Last week, a paper by Alan Cann, Neil Saunders and I, was published on our work using FriendFeed with first year undergraduates on a compulsory IT and numeracy skills course. The paper examines the networks that grew up amongst the students and how they communicated with each other and with the staff involved. One of the overriding lessons I took from this project was that (some) undergraduate students need mentoring in online spaces. They need to have good practice modelled for them and they need to be supported and encouraged to start to create a positive digital footprint with a professional identity. They knew how to be social online, they were not always sure about how to be professional online. It was important for the staff involved to be there from the start, active in other social networks, resident in the space and work on giving positive support to students.
I would hope that I can transfer these principles to work with school children in a more controlled and limited way. One idea I have is to Edmodo (or another type of closed environment) to model good practice and scaffold tasks for children to complete in a social media setting we can perhaps have some thoughtful discussions about what is good, safe practice. I know Simon Haughton makes good use of Edmodo, I’d love to hear of other examples.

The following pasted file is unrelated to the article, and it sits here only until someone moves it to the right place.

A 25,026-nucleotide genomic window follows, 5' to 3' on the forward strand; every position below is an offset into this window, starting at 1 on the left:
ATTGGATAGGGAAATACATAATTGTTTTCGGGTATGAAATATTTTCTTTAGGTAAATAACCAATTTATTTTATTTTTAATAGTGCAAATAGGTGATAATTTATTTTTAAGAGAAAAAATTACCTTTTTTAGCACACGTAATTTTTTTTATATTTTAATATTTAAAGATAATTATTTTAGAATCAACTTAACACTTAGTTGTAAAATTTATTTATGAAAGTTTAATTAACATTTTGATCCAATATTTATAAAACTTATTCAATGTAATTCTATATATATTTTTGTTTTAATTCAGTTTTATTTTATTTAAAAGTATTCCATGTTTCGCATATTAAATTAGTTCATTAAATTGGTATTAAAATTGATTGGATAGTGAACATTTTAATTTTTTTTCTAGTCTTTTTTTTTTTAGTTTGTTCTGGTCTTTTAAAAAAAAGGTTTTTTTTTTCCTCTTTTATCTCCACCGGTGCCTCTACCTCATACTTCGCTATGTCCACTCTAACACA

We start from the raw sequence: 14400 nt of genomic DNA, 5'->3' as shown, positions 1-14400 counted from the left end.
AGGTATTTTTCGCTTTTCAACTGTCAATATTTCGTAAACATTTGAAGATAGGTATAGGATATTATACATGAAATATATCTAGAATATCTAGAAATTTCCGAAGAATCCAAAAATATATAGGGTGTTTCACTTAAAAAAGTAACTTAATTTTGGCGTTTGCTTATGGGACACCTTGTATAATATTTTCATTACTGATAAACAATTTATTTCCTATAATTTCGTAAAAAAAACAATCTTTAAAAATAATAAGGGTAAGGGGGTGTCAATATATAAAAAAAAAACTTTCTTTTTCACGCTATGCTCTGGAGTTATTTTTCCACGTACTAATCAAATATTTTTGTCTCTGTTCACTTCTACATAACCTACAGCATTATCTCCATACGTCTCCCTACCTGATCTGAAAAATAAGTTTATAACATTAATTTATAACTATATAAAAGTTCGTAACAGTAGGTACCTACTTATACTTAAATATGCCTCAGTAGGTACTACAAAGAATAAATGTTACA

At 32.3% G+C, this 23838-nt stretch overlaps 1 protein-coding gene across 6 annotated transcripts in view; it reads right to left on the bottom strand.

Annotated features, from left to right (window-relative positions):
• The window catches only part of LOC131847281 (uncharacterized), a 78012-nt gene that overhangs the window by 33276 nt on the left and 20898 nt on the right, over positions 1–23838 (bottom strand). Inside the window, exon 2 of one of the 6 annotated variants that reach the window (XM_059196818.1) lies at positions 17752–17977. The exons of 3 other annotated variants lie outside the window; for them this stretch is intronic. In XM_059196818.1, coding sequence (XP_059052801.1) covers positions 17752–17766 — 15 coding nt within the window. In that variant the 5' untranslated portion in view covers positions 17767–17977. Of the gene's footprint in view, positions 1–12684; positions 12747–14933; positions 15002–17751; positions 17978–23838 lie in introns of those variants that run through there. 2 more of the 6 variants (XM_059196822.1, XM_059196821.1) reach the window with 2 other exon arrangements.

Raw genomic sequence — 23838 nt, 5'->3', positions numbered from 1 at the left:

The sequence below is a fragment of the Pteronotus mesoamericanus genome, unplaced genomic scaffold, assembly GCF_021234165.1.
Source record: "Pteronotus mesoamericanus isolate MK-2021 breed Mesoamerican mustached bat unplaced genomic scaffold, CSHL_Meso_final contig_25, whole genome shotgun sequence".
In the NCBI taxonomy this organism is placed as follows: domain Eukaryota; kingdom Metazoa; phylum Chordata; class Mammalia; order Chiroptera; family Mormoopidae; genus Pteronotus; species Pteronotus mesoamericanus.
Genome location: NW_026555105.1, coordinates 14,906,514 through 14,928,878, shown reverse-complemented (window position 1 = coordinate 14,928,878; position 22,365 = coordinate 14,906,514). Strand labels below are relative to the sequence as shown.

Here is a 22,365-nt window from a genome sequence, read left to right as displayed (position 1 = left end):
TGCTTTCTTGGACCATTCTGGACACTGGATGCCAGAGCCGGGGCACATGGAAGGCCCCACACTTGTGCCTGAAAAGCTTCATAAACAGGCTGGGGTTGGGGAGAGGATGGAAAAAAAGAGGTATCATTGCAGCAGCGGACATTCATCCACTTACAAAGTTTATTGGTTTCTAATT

J. L. Badge, N. F. W. Saunders, A. J. Cann. (2012). `Beyond marks: new tools to visualise student engagement via social networks – Badge – Research in Learning Technology‘.
Evidence shows that engaged students perform better academically than disinterested students. Measurement of engagement with education is difficult and imprecise, especially in large student cohorts. Traditional measurements such as summary statistics derived from assessment are crude secondary measures of engagement at best and do not provide much support for educators to work with students and curate engagement during teaching periods. We have used academic-related student contributions to a public social network as a proxy for engagement. Statistical summaries and novel data visualisation tools provide subtle and powerful insights into online student peer networks. Analysis of data collected shows that network visualisation can be an important curation tool for educators interested in cultivating student engagement.